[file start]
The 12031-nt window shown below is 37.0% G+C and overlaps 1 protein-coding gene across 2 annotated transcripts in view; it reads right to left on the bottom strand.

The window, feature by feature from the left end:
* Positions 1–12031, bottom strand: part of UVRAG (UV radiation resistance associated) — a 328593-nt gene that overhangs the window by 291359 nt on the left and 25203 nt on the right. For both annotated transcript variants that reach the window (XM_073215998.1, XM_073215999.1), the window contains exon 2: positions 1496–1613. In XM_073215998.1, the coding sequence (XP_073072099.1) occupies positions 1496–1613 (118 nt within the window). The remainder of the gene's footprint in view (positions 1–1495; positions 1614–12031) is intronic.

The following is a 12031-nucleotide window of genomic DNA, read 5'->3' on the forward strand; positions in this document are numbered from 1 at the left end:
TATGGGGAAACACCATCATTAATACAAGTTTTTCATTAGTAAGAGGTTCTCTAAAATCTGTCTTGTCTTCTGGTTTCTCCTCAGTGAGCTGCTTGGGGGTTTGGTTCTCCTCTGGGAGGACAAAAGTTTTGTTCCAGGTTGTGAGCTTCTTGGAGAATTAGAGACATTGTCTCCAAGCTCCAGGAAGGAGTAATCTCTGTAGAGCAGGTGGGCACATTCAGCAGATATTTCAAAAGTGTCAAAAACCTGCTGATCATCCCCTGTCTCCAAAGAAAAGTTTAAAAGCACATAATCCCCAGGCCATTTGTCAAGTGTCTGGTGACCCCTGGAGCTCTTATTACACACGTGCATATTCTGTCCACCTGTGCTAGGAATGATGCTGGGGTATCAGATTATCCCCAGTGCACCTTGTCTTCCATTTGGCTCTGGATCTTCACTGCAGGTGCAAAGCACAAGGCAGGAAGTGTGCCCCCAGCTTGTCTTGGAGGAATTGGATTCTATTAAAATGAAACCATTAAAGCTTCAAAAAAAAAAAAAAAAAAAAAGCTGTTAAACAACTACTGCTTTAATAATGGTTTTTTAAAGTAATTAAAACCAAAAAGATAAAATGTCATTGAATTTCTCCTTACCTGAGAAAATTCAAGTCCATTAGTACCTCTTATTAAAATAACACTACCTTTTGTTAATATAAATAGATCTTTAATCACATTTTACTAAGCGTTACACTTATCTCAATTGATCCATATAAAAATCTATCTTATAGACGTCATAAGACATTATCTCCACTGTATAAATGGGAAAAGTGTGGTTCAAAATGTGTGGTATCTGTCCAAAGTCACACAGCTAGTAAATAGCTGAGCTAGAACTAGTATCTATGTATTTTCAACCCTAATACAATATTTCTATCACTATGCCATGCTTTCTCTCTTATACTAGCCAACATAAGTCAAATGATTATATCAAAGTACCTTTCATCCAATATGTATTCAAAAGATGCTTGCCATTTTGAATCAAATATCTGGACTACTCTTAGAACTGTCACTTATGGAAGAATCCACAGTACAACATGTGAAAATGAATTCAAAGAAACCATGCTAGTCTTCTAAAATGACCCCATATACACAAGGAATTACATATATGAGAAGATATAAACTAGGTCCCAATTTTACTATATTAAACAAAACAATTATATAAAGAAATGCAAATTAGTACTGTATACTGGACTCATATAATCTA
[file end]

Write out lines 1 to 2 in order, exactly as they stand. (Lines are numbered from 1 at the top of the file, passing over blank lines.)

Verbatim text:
The 12031-nt window shown below is 37.0% G+C and overlaps 1 protein-coding gene across 2 annotated transcripts in view; it reads right to left on the bottom strand.

The window, feature by feature from the left end: